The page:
Document Type


Date of Degree

Summer 2013

Degree Name

PhD (Doctor of Philosophy)

Degree In

Mass Communications

First Advisor

Eko, Lyombe S

First Committee Member

Campbell, Mary E

Second Committee Member

Miner, Edward A

Third Committee Member

Reisinger, William M

Fourth Committee Member

Sosale, Sujatha


This dissertation critically examined how Barack Obama discursively constructed his Africanity (African identity/descent) within the framework of the 2008 U.S. presidential election, and how a select group of six newspapers from three continents refracted or re-presented Obama's narrative in their coverage of his campaign.

Two major theoretical frameworks underpin this study: framing and Afrocentricity. Framing analysis, an approach that allows researchers to account for frame packages, identity narratives, issue definitions, and major themes, served as the major methodological tool for this investigation. To critically analyze Obama's use of Africanity, this study focused on eight relevant speeches during the 2008 presidential campaign season, his books (Dreams from My Father and Audacity of Hope), and newspaper reports from six different countries. The media outlets studied for possible refraction and emergent frames included ThisDay (Nigeria), Daily Nation (Kenya), Al Ahram (Egypt), Mail & Guardian (South Africa), The New York Times (United States), and The Times of London (Britain).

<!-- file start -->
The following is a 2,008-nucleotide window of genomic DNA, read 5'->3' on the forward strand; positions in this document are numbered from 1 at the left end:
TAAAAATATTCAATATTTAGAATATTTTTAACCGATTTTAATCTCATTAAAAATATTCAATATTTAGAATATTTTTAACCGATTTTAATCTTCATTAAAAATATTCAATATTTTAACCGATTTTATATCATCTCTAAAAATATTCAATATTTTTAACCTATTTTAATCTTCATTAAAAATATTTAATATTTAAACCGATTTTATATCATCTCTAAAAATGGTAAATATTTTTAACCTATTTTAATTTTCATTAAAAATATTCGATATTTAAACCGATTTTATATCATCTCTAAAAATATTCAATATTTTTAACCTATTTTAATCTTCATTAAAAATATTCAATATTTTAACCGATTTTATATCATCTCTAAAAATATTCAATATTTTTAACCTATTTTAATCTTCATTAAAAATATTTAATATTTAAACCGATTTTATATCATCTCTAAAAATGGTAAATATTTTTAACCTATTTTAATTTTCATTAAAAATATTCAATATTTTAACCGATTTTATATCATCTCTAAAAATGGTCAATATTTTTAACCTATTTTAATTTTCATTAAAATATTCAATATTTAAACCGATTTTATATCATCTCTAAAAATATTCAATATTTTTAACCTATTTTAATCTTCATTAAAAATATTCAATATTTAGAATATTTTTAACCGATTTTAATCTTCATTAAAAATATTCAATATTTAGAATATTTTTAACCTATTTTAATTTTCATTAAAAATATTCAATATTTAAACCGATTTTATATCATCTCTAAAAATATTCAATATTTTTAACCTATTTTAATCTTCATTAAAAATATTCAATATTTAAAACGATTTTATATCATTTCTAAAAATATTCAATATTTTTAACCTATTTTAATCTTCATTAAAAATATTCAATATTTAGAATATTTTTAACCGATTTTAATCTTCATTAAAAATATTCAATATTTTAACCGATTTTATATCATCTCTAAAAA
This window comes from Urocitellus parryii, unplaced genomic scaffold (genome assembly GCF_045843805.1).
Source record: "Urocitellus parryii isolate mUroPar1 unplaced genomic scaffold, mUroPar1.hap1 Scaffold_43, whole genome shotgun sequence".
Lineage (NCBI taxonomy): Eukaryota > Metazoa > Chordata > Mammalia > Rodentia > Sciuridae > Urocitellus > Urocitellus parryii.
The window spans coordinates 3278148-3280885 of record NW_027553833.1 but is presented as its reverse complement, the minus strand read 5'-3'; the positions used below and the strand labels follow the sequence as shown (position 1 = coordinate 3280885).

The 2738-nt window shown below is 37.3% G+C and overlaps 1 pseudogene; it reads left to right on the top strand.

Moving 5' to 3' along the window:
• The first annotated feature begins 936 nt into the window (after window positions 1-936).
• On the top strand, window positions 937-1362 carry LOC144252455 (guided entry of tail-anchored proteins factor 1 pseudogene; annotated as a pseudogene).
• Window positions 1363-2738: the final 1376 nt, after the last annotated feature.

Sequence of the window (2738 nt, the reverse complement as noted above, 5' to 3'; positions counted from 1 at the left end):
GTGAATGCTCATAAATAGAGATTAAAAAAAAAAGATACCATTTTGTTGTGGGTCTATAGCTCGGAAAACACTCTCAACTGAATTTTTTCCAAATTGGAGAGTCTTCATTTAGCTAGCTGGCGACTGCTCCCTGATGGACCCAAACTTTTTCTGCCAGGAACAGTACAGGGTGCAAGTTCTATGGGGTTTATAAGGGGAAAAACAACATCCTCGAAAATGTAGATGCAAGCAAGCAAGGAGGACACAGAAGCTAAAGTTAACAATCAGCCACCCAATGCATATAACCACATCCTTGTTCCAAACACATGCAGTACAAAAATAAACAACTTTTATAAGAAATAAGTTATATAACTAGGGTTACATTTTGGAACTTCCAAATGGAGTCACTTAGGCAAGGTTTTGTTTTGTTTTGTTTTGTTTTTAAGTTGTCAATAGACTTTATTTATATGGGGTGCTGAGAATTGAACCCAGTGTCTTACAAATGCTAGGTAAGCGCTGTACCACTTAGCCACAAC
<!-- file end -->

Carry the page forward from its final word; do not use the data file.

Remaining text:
Three Afrocentric themes emerged from an in-depth analysis of the selected speeches: American exceptionalism, African roots and memories of a father, and African value of community. The following themes were identified in Obama's two best sellers, Dreams from My Father and Audacity of Hope: Roots and memories of a father: distance and shame; Roots and memories of a father: negotiation, confusion and emptiness; African lineage: acceptance and Afrocentricity; and African values of community. Finally newspaper coverage refracted two themes from Obama's speeches and books: African roots, ancestry, and memories of a father; and Afrocentric values of community, with two additional subthemes of Africa outside the trope of crisis/redemption, and the old idea of Africa.

Ultimately, the results generated demonstrate that Obama's speeches, books, and newspaper constructions contributed to the shaping of his identity during the 2008 U.S. presidential race. The Afrocentric themes present in Obama's books and speeches were largely refracted by newspaper coverage. Specifically, his Afrocentric themes based on the memory of father and his Kenyan roots, and his language on togetherness, community, and working collectively, run through his books and speeches. In essence these communicative materials laid the foundations for his run for political office and, perhaps more importantly, demonstrated the effectiveness of Obama's political messaging and skill as a politician. More than that, the re-presentation of then-candidate Obama's Afrocentric narrative in newspaper coverage across the board is profound because it represents a clear departure from the old primordial ways of covering Africa by representing the continent in a positive redemptive frame.


Africa, Identity, Media, Obama


vii, 156 pages


Includes bibliographical references (pages 136-156).


Copyright 2013 Godwin Sikanku